Purchase understands the importance of frame-shifting from his own firsthand experiences and encourages his fellow students to take note on Vande Berg’s expertise.

“One important point of this presentation was the power of the human brain,” he said. “Not only can it pick up on such minute differences and apply them to its own “frame” of life, but it can also (with time, patience and practice) become a more globally-minded brain, one able to shift more lucidly from frame to frame in the context of different cultures. Once you are able to truly accept a culture in this way, you will learn more than you would ever be able to by seeing the temples, ancient ruins [and so on].”

At the end of the night, students like Purchase were glad they attended the presentation.

Vande Berg trained students in such a way that would help them have the most fun and best learning experience possible while abroad.

“[With the ability to frame-shift] you will come as close as you can get to actually being an embodiment of the culture,” Purchase said. “Maybe even be able to feel the culture from within, rather than just seeing it from the outside.”

Sarah Mason

Staff writer

Enrollment rises for Adult Degree Program

For students like Luis Figueroa-Mota, who works full-time to support a family, earning a bachelor’s degree is not only important to him but possible  thanks to Linfield’s Adult Degree Program online.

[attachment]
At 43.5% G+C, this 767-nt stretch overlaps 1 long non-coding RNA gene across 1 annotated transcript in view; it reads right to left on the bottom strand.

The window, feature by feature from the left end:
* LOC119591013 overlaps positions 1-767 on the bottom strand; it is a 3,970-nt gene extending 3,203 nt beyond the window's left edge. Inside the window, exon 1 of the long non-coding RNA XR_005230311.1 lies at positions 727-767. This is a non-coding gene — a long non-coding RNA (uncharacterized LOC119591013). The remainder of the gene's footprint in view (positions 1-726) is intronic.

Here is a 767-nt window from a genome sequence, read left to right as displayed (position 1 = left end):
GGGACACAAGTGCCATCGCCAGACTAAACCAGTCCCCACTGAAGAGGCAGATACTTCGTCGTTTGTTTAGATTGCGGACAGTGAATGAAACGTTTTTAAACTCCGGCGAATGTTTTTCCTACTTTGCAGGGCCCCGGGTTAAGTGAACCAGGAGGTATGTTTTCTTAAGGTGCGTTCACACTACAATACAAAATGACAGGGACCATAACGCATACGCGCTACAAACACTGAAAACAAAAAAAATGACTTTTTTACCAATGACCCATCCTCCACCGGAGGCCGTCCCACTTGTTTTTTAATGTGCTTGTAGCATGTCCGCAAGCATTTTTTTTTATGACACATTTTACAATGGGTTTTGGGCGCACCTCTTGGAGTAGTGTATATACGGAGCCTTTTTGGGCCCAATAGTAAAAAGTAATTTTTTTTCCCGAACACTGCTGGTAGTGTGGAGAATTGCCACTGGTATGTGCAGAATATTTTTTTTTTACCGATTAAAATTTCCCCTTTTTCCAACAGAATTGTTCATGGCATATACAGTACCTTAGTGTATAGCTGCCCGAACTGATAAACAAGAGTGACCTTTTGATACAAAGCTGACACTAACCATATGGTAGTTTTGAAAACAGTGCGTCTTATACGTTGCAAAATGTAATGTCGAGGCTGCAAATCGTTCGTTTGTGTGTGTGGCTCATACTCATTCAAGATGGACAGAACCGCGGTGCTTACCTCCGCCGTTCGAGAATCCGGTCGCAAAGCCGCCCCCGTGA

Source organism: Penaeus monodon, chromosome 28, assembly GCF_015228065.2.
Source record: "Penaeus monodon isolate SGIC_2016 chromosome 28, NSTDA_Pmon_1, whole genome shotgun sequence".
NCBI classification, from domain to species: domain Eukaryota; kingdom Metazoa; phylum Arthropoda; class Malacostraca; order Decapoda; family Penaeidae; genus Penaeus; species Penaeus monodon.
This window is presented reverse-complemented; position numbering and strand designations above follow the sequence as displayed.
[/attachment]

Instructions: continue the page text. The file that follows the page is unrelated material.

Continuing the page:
Rising in popularity for students in similar situations to Figueroa’s, Linfield’s online program experienced a 12 percent increase in enrollment this fall.

One reason Linfield’s program is so popular is because the school offers the “real” Linfield degree, whether students take courses on-campus or online. There is no distinction between the two methods of education or quality of the degree, said Janet Gifford, associate director of the Adult Degree Program.

In fact, one out of four Linfield students completes their education through the Adult Degree Program, Gifford added.

“The benefits of online learning are up to the individual student to evaluate for themselves. In my case, online classes are maybe even better because I am able to do the research and the learning without distraction,” Figueroa said via email.

Figueroa is majoring in marketing, the newest major in the Adult Degree Program.

The program offers bachelor’s degrees in management, marketing, accounting, nursing, international business, and social and behavioral sciences. It also offers two post-baccalaureate certificates in accounting and human resource management.